A few days ago I posted a question about why modern web retrieval systems offer no explicit relevance feedback mechanisms. I wonder if it has anything to do with the following attitude, explained by one of my favorite bloggers, Nick Carr:
The problem with the Web, as I see it, is that it imposes, with its imperialistic iron fist, the “ecstatic surfing” behavior on everything and to the exclusion of other modes of experience (not just for how we listen to music, but for how we interact with all media once they’ve been digitized). In the pre-Web world, we not only enjoyed the thrill of the overnight sensation – the 45 that became the center of your waking hours for a week only to be replaced by the new song – but also the deeper thrill of the favorite band in whose work we deeply immersed ourselves, often following its progression over many records and many years. It wasn’t that long ago that buying an album represented, particularly for your average teenager, a significant investment. You thought a lot about that album before you bought it, and once you bought it you took it seriously – you listened to it. Repeatedly. Today, we’re quick to dismiss those ancient days of “scarcity” and to celebrate our current “abundance,” but scarcity had something going for it: it encouraged a deep engagement in listening to a particular piece of music, across the expanse of an album, and it also encouraged, in the artist, an interest in rewarding that engagement. I would like to get back the money I spent on records in my youth, but I would not give up the experience that money bought me.
Perhaps relevance feedback hasn’t been implemented on the web, not because it isn’t useful (it is), not because it doesn’t work (it does), not because it’s too complicated (it isn’t), or not even because it’s too inefficient (depends on the implementation, I suppose). No, perhaps relevance feedback hasn’t been implemented on the web because most people are busy “ecstatically surfing” the web, favoring quick, easy, surface answers over deeper engagement and knowledge. A breadth of popular answers may be more valuable to society than being able to go deeper on any one answer. Carr continues:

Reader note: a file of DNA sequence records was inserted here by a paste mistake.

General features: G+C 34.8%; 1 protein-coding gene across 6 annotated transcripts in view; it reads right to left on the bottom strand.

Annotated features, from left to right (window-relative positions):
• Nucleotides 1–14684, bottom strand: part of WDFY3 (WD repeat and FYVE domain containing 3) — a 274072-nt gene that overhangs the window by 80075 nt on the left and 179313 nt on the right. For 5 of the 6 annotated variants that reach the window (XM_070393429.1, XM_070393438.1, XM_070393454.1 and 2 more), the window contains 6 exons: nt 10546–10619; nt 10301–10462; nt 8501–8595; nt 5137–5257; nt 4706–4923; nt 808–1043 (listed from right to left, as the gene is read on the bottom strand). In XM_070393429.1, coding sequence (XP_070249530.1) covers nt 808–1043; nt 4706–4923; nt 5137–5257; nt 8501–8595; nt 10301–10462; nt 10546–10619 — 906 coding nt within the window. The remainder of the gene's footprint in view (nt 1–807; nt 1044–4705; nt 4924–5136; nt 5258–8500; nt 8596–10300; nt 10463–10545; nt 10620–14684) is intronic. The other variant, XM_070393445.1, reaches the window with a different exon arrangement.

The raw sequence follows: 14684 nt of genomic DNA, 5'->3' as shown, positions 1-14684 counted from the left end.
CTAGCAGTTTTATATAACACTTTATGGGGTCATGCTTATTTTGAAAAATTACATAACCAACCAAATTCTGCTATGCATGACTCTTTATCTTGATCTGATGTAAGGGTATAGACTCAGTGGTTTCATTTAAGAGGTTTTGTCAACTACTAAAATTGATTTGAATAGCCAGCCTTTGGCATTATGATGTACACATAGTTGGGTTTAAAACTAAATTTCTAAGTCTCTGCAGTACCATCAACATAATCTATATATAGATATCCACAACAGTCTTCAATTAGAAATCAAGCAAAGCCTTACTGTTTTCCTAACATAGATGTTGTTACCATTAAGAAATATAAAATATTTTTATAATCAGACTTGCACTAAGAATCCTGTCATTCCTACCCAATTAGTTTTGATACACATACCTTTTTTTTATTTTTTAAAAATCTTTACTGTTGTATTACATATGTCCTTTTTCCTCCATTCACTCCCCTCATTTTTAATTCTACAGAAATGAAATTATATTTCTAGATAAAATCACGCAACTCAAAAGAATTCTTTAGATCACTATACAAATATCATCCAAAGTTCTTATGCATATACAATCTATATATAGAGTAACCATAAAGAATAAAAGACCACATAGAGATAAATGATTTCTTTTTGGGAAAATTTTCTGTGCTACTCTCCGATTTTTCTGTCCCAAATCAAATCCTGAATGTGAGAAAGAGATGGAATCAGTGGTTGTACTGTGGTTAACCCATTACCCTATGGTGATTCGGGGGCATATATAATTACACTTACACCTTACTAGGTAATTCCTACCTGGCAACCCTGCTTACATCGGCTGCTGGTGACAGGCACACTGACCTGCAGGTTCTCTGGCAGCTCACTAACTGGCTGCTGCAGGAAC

It’s the deep, attentive engagement that the Web is draining away, as we fill our iTunes library with tens of thousands of “tracks” at little or no cost. What the Web tells us, over and over again, is that breadth destroys depth. Just hit Shuffle.
I do wonder if there are similarities, and if so, what the social implications are of a society built on breadth over depth. Not that we aren’t mostly there, already. But if we’re building information retrieval systems that purposely accelerate skimming and breadth at the expense of depth, if we increase that feedback loop, what does that portend? It is a question I occasionally ponder as a think about the social impact of my research.